Domestic Violence and Children
A Handbook for Schools and Early Years Settings
What can schools and social care workers do to help children affected by domestic violence?
Large numbers of children are affected by domestic violence. The problem crosses every social class and culture. It causes distress and anxiety in children and adversely affects their learning and play, as well as their behaviour, wellbeing and attendance.
Education staff may know of a child or family in crisis, want to help, yet feel outside their comfort zone, grappling with a complex issue not covered in their training. This book describes the impact of domestic violence on children and provides support for education and social care professionals. It takes heavy workloads into account and suggests practical ways of meeting the needs of pupils who come from difficult home backgrounds.
The authors provide guidance and advice on:
- identifying and responding to signs of distress
- helping pupils to talk about and make sense of their experiences
- the impact on parenting and how parents can be supported
- the needs of young people in refuges and temporary accommodation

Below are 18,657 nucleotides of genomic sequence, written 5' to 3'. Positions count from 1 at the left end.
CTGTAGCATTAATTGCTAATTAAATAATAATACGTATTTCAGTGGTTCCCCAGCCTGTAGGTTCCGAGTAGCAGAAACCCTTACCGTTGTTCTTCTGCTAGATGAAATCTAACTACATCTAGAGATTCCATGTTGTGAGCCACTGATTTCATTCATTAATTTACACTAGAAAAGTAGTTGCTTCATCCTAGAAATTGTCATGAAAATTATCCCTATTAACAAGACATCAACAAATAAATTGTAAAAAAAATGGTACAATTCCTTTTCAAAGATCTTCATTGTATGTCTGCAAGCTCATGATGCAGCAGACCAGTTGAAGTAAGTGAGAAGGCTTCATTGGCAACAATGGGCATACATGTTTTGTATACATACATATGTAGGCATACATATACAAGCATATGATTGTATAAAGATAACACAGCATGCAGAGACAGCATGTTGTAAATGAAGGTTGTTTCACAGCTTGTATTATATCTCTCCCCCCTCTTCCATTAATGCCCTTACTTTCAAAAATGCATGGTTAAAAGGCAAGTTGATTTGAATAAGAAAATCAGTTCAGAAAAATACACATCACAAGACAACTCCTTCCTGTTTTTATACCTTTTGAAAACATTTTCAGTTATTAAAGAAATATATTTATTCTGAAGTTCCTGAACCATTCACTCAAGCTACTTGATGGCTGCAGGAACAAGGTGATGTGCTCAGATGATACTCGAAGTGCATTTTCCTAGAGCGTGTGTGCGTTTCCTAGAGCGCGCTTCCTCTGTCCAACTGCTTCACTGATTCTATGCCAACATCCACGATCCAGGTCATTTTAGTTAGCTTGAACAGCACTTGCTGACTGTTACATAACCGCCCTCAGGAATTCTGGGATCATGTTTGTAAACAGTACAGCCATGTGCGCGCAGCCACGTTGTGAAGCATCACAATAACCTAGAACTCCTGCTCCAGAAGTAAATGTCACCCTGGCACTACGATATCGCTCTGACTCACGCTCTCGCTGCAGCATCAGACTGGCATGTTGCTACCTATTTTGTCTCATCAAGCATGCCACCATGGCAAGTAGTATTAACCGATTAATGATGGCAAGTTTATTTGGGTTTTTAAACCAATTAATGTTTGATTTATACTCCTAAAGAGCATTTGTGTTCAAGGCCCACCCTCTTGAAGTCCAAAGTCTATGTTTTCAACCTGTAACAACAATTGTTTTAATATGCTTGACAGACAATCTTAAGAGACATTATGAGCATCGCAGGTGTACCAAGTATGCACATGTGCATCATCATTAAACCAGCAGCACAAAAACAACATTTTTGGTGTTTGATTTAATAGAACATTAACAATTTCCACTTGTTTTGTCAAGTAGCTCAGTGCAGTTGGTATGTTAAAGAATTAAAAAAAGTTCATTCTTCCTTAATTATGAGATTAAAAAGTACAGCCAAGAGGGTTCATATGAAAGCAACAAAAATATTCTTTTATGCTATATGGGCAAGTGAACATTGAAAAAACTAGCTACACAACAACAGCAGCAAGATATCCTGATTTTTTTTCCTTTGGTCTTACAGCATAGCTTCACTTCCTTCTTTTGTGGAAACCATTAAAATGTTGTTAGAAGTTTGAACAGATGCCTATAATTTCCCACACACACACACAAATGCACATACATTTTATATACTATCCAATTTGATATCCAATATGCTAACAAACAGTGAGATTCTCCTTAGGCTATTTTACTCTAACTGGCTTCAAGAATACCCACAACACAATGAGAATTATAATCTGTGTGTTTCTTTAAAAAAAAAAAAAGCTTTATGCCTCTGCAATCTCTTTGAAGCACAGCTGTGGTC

- pupil safety and government safeguarding guidelines
- educating young people and the community about domestic violence
- specialist domestic violence services and other agencies that support schools.
Domestic Violence and Children draws on the expertise of a wide range of professionals, including specialist domestic violence children’s workers and counsellors, psychologists, teachers, mentors and family support workers. It provides essential help and information to all children’s service directorates, as well as a range of professionals in education, social care, health and the voluntary sector.
Table of Contents
@contents: Selected Contents: 1. Introduction and Background - Children Living with Domestic Violence 2. The Impact on Babies and Young Children 3. The Impact on School-Aged Children 8. Engaging and Supporting Parents 12. Supporting Transient Pupils and Pupils in Refuges and Temporary Accomodation 13. Safety and Confidentiality Issues 14. Looking to the Future: Educating Young People and the Community
Abigail Sterne is a former secondary school teacher and year head and is now an educational psychologist in Oldham, UK.
Liz Poole is a former primary school teacher and is now an educational psychologist in Oldham, UK.
'The authors have done a sterling job in producing a very useful and practical guide. It will certainly help all those working in schools and ealy years settings to understand, address and positively impact children's lives - particularly as those children face up to the challenges of learning in new environments, extended socialisation and new structures, as well as the significant impact of living with domestic violence.' - Lee Mtichell, head of schools service, NSPCC
"The authors have brought together a wide range of useful, practical information in a format that is accessible and readable" - Early Years Update, Issue 78